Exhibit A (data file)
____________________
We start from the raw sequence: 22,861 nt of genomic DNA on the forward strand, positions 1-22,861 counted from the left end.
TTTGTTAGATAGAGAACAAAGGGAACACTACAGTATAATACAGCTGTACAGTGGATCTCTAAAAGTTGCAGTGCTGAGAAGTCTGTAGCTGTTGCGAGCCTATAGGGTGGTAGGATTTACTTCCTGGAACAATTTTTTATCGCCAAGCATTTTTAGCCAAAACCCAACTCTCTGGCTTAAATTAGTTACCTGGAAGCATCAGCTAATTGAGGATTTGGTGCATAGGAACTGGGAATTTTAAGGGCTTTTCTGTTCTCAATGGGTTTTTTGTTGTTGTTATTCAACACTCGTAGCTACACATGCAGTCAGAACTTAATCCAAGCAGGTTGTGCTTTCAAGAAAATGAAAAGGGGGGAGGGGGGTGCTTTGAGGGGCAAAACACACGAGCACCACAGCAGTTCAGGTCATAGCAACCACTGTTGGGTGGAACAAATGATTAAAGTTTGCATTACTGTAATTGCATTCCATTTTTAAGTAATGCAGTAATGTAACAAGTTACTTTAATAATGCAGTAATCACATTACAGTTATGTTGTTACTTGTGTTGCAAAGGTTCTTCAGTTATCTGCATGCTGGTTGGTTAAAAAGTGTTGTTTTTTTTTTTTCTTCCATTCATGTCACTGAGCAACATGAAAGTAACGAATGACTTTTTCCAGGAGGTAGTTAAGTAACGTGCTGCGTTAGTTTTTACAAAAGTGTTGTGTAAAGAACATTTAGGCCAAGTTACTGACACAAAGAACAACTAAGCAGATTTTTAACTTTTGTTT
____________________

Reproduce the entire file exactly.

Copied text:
We start from the raw sequence: 22,861 nt of genomic DNA on the forward strand, positions 1-22,861 counted from the left end.
TTTGTTAGATAGAGAACAAAGGGAACACTACAGTATAATACAGCTGTACAGTGGATCTCTAAAAGTTGCAGTGCTGAGAAGTCTGTAGCTGTTGCGAGCCTATAGGGTGGTAGGATTTACTTCCTGGAACAATTTTTTATCGCCAAGCATTTTTAGCCAAAACCCAACTCTCTGGCTTAAATTAGTTACCTGGAAGCATCAGCTAATTGAGGATTTGGTGCATAGGAACTGGGAATTTTAAGGGCTTTTCTGTTCTCAATGGGTTTTTTGTTGTTGTTATTCAACACTCGTAGCTACACATGCAGTCAGAACTTAATCCAAGCAGGTTGTGCTTTCAAGAAAATGAAAAGGGGGGAGGGGGGTGCTTTGAGGGGCAAAACACACGAGCACCACAGCAGTTCAGGTCATAGCAACCACTGTTGGGTGGAACAAATGATTAAAGTTTGCATTACTGTAATTGCATTCCATTTTTAAGTAATGCAGTAATGTAACAAGTTACTTTAATAATGCAGTAATCACATTACAGTTATGTTGTTACTTGTGTTGCAAAGGTTCTTCAGTTATCTGCATGCTGGTTGGTTAAAAAGTGTTGTTTTTTTTTTTTCTTCCATTCATGTCACTGAGCAACATGAAAGTAACGAATGACTTTTTCCAGGAGGTAGTTAAGTAACGTGCTGCGTTAGTTTTTACAAAAGTGTTGTGTAAAGAACATTTAGGCCAAGTTACTGACACAAAGAACAACTAAGCAGATTTTTAACTTTTGTTT